A Different Perspective on Agriculture
Story and Photos by Rhea Lynn Leonard
Texas commodity groups strive to develop and maintain opportunities for producers while also working to educate consumers about the importance of the agriculture industry. Among these commodity groups, a Texas Tech University agricultural communications graduate is heading communication efforts throughout the state of Texas.
Lindsay West Kennedy is the communications director for both the Texas Corn Producers Board (TCPB) and the Texas Peanut Producers Board (TPPB).
Upon graduating from the University of Arkansas in May 2005, Kennedy headed 600 miles west and decided to begin a new adventure at Tech to obtain a master’s degree in agricultural communications. After meeting a group of Tech students at a professional development conference hosted by Arkansas, she visited Lubbock and loved everything about it.
“It was one of those things that hits you like a rock,” Kennedy said. “I knew very quickly Tech was where I was going to continue my education.”
After graduating from Tech with her master’s degree in December 2006, Kennedy returned to Arkansas to start her career by helping to establish a regional agricultural newspaper called Ozark Farm and Neighbor–Arkansas. She gained valuable experience as the publication’s managing editor and worked to develop the paper’s circulation.
Although she was able to begin her career in her hometown of Prairie Grove, Ark., where her family has farmed since 1860, Kennedy knew she still had unfinished business in Texas. When the communications director position at the Texas Corn Producers Board and Texas Peanut Producers Board came open, she applied.
“I threw my hat in the arena to see what would happen,” Kennedy said as she chuckled. “The next thing I knew, I was moving back to Lubbock.”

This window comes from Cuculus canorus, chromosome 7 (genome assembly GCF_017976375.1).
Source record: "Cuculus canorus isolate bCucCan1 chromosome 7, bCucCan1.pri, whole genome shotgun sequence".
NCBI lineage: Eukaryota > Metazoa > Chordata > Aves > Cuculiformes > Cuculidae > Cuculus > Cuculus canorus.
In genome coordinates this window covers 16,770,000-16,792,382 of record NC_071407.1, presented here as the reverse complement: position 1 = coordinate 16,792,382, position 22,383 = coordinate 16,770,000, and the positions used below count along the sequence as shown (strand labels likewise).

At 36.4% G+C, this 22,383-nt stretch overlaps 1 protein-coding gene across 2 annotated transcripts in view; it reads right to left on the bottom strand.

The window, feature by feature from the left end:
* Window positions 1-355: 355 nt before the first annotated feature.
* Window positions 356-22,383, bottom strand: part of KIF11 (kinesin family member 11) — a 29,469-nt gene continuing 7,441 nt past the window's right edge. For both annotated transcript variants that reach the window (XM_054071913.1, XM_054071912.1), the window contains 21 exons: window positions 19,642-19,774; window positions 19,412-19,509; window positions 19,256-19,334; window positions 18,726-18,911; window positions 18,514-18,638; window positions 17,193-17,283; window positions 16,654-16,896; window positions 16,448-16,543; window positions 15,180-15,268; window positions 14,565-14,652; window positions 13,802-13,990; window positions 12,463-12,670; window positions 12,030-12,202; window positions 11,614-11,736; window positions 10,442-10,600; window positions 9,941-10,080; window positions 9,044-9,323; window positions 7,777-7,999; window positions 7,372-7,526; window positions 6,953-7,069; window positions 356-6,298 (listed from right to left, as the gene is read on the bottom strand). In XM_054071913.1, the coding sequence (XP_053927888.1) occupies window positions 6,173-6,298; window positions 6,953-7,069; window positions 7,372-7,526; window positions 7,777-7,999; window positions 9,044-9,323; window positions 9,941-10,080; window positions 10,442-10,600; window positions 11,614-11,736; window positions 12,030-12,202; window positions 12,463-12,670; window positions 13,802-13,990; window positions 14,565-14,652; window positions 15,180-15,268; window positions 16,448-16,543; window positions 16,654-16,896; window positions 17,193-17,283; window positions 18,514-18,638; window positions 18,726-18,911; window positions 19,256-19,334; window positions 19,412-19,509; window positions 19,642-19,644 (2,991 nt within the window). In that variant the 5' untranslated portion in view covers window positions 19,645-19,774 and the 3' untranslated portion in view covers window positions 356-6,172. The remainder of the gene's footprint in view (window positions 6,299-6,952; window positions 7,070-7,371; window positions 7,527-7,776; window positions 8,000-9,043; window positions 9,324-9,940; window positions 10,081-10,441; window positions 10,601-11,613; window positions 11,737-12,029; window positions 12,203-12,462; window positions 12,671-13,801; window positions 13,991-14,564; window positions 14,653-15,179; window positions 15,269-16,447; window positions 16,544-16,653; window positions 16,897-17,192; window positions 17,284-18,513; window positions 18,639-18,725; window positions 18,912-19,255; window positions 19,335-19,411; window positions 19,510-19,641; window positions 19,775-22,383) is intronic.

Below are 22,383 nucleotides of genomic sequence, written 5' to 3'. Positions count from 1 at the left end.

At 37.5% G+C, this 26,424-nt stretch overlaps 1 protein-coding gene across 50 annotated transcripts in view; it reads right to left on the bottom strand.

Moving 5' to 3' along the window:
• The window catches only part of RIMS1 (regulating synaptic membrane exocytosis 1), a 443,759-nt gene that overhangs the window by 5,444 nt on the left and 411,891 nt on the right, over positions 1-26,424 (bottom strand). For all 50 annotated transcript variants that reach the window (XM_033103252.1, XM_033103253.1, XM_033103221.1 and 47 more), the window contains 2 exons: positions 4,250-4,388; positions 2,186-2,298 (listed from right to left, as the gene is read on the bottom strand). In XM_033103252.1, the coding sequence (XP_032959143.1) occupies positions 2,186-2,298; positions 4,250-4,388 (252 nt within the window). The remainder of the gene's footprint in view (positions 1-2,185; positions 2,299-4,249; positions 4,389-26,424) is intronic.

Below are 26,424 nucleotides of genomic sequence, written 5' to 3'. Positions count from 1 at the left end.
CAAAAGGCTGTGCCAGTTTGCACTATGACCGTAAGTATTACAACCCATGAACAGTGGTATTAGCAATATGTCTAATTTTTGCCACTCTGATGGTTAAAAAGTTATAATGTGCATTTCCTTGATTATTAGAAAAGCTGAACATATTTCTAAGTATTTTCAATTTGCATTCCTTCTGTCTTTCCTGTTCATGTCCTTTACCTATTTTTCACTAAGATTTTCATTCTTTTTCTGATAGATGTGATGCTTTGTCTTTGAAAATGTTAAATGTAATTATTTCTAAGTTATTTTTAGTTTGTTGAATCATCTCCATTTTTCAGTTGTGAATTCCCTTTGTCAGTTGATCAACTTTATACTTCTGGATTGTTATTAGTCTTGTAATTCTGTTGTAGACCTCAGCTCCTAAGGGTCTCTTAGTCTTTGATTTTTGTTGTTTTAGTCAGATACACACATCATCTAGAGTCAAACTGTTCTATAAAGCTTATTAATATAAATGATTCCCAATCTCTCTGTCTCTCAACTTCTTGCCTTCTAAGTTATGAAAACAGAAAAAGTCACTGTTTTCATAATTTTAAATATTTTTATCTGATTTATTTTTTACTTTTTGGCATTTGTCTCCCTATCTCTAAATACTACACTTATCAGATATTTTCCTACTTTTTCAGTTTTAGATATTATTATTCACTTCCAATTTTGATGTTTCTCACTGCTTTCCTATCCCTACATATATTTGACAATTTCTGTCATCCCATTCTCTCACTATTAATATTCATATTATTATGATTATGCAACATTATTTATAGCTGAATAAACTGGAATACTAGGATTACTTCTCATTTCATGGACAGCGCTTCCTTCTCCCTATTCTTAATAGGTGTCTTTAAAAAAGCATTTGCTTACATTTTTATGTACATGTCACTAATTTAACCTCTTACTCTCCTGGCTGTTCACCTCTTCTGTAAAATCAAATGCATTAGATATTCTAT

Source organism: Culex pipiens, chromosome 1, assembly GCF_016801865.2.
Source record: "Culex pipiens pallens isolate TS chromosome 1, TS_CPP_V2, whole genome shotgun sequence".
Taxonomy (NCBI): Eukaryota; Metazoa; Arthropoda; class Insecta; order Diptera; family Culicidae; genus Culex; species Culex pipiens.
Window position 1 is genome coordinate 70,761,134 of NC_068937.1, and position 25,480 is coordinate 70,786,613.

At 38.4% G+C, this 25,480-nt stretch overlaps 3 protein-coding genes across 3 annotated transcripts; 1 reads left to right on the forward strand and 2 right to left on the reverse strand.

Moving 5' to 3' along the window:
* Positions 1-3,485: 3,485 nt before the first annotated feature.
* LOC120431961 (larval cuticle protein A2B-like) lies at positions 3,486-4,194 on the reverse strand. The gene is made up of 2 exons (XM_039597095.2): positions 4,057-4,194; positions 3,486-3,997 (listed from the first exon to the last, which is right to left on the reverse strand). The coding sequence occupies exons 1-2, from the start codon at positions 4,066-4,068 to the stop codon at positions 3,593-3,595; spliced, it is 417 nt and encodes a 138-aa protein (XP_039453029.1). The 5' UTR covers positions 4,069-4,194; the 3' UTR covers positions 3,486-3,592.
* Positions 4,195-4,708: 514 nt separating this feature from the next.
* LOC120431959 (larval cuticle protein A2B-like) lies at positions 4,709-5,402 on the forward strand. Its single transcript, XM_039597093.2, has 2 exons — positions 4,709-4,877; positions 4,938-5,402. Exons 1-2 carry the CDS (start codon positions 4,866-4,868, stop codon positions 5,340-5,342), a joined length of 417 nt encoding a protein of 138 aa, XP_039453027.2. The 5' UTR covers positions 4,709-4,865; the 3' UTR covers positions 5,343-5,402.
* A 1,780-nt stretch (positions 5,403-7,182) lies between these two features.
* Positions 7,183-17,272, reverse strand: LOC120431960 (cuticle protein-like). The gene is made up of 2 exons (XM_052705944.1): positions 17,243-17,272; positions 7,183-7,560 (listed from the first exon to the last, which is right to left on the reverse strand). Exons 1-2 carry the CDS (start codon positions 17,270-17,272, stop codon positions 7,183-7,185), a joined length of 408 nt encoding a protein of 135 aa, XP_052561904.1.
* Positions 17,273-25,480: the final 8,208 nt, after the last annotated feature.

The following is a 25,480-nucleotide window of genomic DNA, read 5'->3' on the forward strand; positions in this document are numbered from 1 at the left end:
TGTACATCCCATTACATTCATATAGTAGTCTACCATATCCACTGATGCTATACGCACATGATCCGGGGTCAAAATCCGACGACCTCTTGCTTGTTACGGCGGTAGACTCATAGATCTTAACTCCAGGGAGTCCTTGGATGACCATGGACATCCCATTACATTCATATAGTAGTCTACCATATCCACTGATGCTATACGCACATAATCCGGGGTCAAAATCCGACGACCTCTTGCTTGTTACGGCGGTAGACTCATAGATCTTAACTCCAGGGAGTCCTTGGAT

Kennedy has now handled the media and public relations for both Texas commodity check off boards for just over two years. She maintains both organizations’ Web sites, writes press releases, attends farm shows and coordinates with communicators from each commodity’s respective national organization. In addition, she also spends time educating consumers and children about the importance of agriculture.
TCPB and TPPB strive to provide producers with better market opportunities, better crop varieties, and to help the corn and peanut industries succeed at the state level. The voluntary corn and peanut check off programs use producers’ dollars for research, promotion and education.
Kennedy said both boards allocate a considerable amount of their yearly budgets to fund research aimed at developing varieties that produce better in the unique and diverse Texas growing conditions. The research dollars ultimately help farmers to be more efficient in growing crops, which allows them to maximize their profits.
“We want our growers to have a good crop and be able to make the most out of it every year,” Kennedy said. “As a check off board, we provide the organizational support to help extend their opportunities in the market place.”
It’s Kennedy’s job to make sure the public has a positive image of the corn and peanut industries. She said the general public is becoming increasingly less educated about agriculture, often not realizing their food comes from a farm rather than a grocery store. Getting the message out to the public is very important and rewarding when they grasp the importance of agriculture, she said.
“It’s a tall mountain to climb,” Kennedy said. “However, it’s what makes my job fun and challenging.”
Marie Hefley, a senior agricultural communications major from Texline, Texas, is the communication intern for Texas Corn and Peanut Producers.
“Lindsay is an amazing person, very knowledgeable, and makes my job not only a learning experience, but very fun and enjoyable, as well, ” Hefley said. “She is very professional, but also a great friend.”
Hefley works for Kennedy and helps do various office work, keeps up with industry news and other necessary tasks. Hefley said she enjoys her internship, and it has been very rewarding. As Hefley smiled, she said this internship has been a great learning experience, and she continues to learn about the industry each and every day.
Kennedy enjoys working in the agricultural industry in Texas. After being gone from the great state of Texas, she was glad to come back. With a smile on her face, she said it was one on the best decisions she ever made because she ended up meeting her husband, Byron.
“Texas has a sense of adventure that I love,” Kennedy said. “I’ve learned a different way of agriculture, different perspectives, and every day brings a new challenge to communicate the great things agriculture does for our country.”